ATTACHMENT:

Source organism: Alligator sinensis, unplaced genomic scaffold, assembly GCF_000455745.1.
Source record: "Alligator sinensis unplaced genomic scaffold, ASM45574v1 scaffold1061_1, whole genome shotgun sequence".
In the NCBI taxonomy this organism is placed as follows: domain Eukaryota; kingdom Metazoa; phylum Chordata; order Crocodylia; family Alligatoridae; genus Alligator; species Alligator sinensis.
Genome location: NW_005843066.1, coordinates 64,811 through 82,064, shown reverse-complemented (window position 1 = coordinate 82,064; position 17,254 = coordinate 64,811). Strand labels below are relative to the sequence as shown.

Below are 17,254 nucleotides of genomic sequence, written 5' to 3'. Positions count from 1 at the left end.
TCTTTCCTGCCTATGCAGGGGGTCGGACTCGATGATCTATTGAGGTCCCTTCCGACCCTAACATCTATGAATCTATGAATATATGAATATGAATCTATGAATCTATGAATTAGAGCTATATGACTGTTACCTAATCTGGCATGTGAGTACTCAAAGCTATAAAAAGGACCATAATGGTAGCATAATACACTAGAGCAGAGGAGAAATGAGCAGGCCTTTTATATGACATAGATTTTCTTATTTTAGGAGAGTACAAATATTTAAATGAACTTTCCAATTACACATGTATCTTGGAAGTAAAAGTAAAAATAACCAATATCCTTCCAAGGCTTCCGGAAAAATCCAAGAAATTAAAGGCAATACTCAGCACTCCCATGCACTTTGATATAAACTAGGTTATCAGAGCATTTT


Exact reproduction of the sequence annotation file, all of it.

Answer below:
Source organism: Alligator sinensis, unplaced genomic scaffold, assembly GCF_000455745.1.
Source record: "Alligator sinensis unplaced genomic scaffold, ASM45574v1 scaffold1061_1, whole genome shotgun sequence".
In the NCBI taxonomy this organism is placed as follows: domain Eukaryota; kingdom Metazoa; phylum Chordata; order Crocodylia; family Alligatoridae; genus Alligator; species Alligator sinensis.
Genome location: NW_005843066.1, coordinates 64,811 through 82,064, shown reverse-complemented (window position 1 = coordinate 82,064; position 17,254 = coordinate 64,811). Strand labels below are relative to the sequence as shown.

Below are 17,254 nucleotides of genomic sequence, written 5' to 3'. Positions count from 1 at the left end.
TCTTTCCTGCCTATGCAGGGGGTCGGACTCGATGATCTATTGAGGTCCCTTCCGACCCTAACATCTATGAATCTATGAATATATGAATATGAATCTATGAATCTATGAATTAGAGCTATATGACTGTTACCTAATCTGGCATGTGAGTACTCAAAGCTATAAAAAGGACCATAATGGTAGCATAATACACTAGAGCAGAGGAGAAATGAGCAGGCCTTTTATATGACATAGATTTTCTTATTTTAGGAGAGTACAAATATTTAAATGAACTTTCCAATTACACATGTATCTTGGAAGTAAAAGTAAAAATAACCAATATCCTTCCAAGGCTTCCGGAAAAATCCAAGAAATTAAAGGCAATACTCAGCACTCCCATGCACTTTGATATAAACTAGGTTATCAGAGCATTTT